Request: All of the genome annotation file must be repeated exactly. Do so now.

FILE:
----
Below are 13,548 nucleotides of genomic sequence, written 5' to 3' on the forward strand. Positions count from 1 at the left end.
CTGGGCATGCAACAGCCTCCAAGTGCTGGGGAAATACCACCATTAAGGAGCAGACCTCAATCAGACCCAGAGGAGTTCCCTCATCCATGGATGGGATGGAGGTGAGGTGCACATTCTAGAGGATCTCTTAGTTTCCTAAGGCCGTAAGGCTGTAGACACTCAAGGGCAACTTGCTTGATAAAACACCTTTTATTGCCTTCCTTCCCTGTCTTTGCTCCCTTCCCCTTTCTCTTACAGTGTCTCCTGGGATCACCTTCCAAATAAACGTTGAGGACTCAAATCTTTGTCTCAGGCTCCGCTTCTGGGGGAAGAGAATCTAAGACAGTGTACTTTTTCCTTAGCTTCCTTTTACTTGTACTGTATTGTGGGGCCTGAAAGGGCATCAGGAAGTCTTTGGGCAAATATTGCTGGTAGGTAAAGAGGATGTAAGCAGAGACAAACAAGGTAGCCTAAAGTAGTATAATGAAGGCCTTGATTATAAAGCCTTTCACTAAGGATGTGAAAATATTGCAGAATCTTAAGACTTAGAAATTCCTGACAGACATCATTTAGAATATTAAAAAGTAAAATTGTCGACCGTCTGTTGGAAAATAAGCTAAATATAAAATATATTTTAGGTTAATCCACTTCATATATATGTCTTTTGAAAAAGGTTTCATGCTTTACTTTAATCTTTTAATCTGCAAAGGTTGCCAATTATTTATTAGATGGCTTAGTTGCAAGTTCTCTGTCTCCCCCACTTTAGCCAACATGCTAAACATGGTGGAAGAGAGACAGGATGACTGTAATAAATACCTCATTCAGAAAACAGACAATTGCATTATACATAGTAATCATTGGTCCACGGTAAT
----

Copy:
Below are 13,548 nucleotides of genomic sequence, written 5' to 3' on the forward strand. Positions count from 1 at the left end.
CTGGGCATGCAACAGCCTCCAAGTGCTGGGGAAATACCACCATTAAGGAGCAGACCTCAATCAGACCCAGAGGAGTTCCCTCATCCATGGATGGGATGGAGGTGAGGTGCACATTCTAGAGGATCTCTTAGTTTCCTAAGGCCGTAAGGCTGTAGACACTCAAGGGCAACTTGCTTGATAAAACACCTTTTATTGCCTTCCTTCCCTGTCTTTGCTCCCTTCCCCTTTCTCTTACAGTGTCTCCTGGGATCACCTTCCAAATAAACGTTGAGGACTCAAATCTTTGTCTCAGGCTCCGCTTCTGGGGGAAGAGAATCTAAGACAGTGTACTTTTTCCTTAGCTTCCTTTTACTTGTACTGTATTGTGGGGCCTGAAAGGGCATCAGGAAGTCTTTGGGCAAATATTGCTGGTAGGTAAAGAGGATGTAAGCAGAGACAAACAAGGTAGCCTAAAGTAGTATAATGAAGGCCTTGATTATAAAGCCTTTCACTAAGGATGTGAAAATATTGCAGAATCTTAAGACTTAGAAATTCCTGACAGACATCATTTAGAATATTAAAAAGTAAAATTGTCGACCGTCTGTTGGAAAATAAGCTAAATATAAAATATATTTTAGGTTAATCCACTTCATATATATGTCTTTTGAAAAAGGTTTCATGCTTTACTTTAATCTTTTAATCTGCAAAGGTTGCCAATTATTTATTAGATGGCTTAGTTGCAAGTTCTCTGTCTCCCCCACTTTAGCCAACATGCTAAACATGGTGGAAGAGAGACAGGATGACTGTAATAAATACCTCATTCAGAAAACAGACAATTGCATTATACATAGTAATCATTGGTCCACGGTAAT